MUSC 400. Special Topics: in Music. 3 Credits.
Special Topics: Music: "An intensive study of a single composer, genre, period, culture, or issue facing music scholarship today. The subject studied will vary from semester to semester. Previous special topic courses include "History of Opera," "Popular Music Criticism and Journalism," "Issues in Contemporary Popular Music," "Gender and Sexuality in Popular Music," and "Music of the Caribbean".".
MUSC 405. Senior Seminar: Contemporary Sound Design. 3 Credits.
The capstone course for the sound studies major. Students explore the contemporary theories within
acoustic studies, sound recording, instrument construction, experimental music composition, architecture,
and performance practice that are a necessary resource for sound designers and sound consultants
today. Prerequisites: MUSC 380, MUSC 393, and MUSC 395.
MUSC 410. Independent Study. 3 Credits.
Individual study of a major composer or an aesthetic issue facing music scholarship today with a member of the department. Open only to students who secure the approval of the Chair of the Department and the consent of the individual instructor. A student may elect this course only once for credit towards the Minor in Music.
THEA 134. The Manhattan College Players. 1 Credit.
The study and performance of theatrical works for small and large ensembles. A public performance is given each term, along with a number of cabaret and/or vaudeville presentations. Prior theatrical experience is not required. May be repeated for credit (a maximum of three credits). Three hours a week. All students who participate in the ensemble for credit receive ten individual lessons from the director or an outside professional, which are graded for individual development, attendance, and artistic maturity.
THEA 190. Acting Skills and Techniques. 3 Credits.
Focuses on the basic techniques of sensory awareness, memory, improvisation, voice, character study and role preparation with emphasis on the works of Constantin Stanislavsky. Special projects include presentations and rehearsal techniques for scene study. Excursion Fee: $150.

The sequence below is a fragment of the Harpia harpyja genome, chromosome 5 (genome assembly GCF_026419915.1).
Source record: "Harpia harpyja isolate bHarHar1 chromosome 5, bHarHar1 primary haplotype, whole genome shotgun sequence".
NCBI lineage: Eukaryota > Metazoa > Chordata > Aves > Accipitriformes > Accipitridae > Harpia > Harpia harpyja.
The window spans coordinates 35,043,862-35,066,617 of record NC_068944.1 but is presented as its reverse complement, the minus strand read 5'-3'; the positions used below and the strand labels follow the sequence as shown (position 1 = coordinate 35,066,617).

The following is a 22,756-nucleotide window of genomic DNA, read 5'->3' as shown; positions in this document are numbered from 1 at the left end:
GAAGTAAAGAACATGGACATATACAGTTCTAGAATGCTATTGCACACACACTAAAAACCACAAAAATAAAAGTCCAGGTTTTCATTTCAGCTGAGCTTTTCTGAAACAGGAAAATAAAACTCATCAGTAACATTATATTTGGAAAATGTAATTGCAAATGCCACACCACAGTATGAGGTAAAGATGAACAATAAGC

THEA 250. Modern Dance:Thought & Motion. 3 Credits.
Introduces the art of the modern dance and topics that shape current thinking about the purpose and value of dance in Western society. Dance topics include modernity and autonomy, community and agency, American idealism, spirituality and the body, and post-modernism and movement. Although no dance experience is necessary, students are expected to actively participate in the creation of dance throughout the course. Course is cross-listed in Kinesiology. Excursion Fee: $75.00.
THEA 260. Introduction to Theater. 3 Credits.
Provides an introduction to the analysis, research, and production of the theatrical arts and performance studies. Students will read performance texts from a variety of cultures and traditions as well as attend live performances. Lectures provide context from theater history, theory, and practice to enable nuanced reading and understanding of play texts and performances. Furthermore, students will learn about the process of creating theater (including acting, design, directing, dramaturgical work, the rehearsal process, etc.), as well as analyze and discuss plays by exploring their historical and social contexts.
Excursion Fee: $150.
THEA 350. Contemporary Dance Composition. 3 Credits.
Introduces principles of contemporary dance and practical methods that explore the craft of choreography. Dance topics include improvisation, Alexander Technique, motif development, randomness and aleatoric dance, movement and language, and the relationship between music and dance. Some dance experience is highly recommended as students are expected to progress quickly throughout the course. Course is cross-listed in Kinesiology. Excursion Fee: $75.
THEA 375. Internship. 3 Credits.
Students participate in an off-campus training experience closely related to their area of study. Frequent meetings with the internship advisor and a paper are required. Internships are arranged through the Center for Career Development and must be approved in advance by the chair and the Dean of School of Arts.
THEA 400. Spl Tpc: In Theater. 3 Credits.
An intensive study of a playwright, choreographer, director, genre, period, or issue facing theater scholarship today. The subject studied will vary semester to semester. A student may elect this course only once for credit towards the Minor in Theater.
THEA 405. Independent Study. 3 Credits.
Individual study of a major playwright, director, or aesthetic issue facing theater scholarship today with a member of the department. Open only to students who secure the approval of the Chair of the Department and the consent of the individual instructor. A student may elect this course only once for credit towards the Minor in Theater.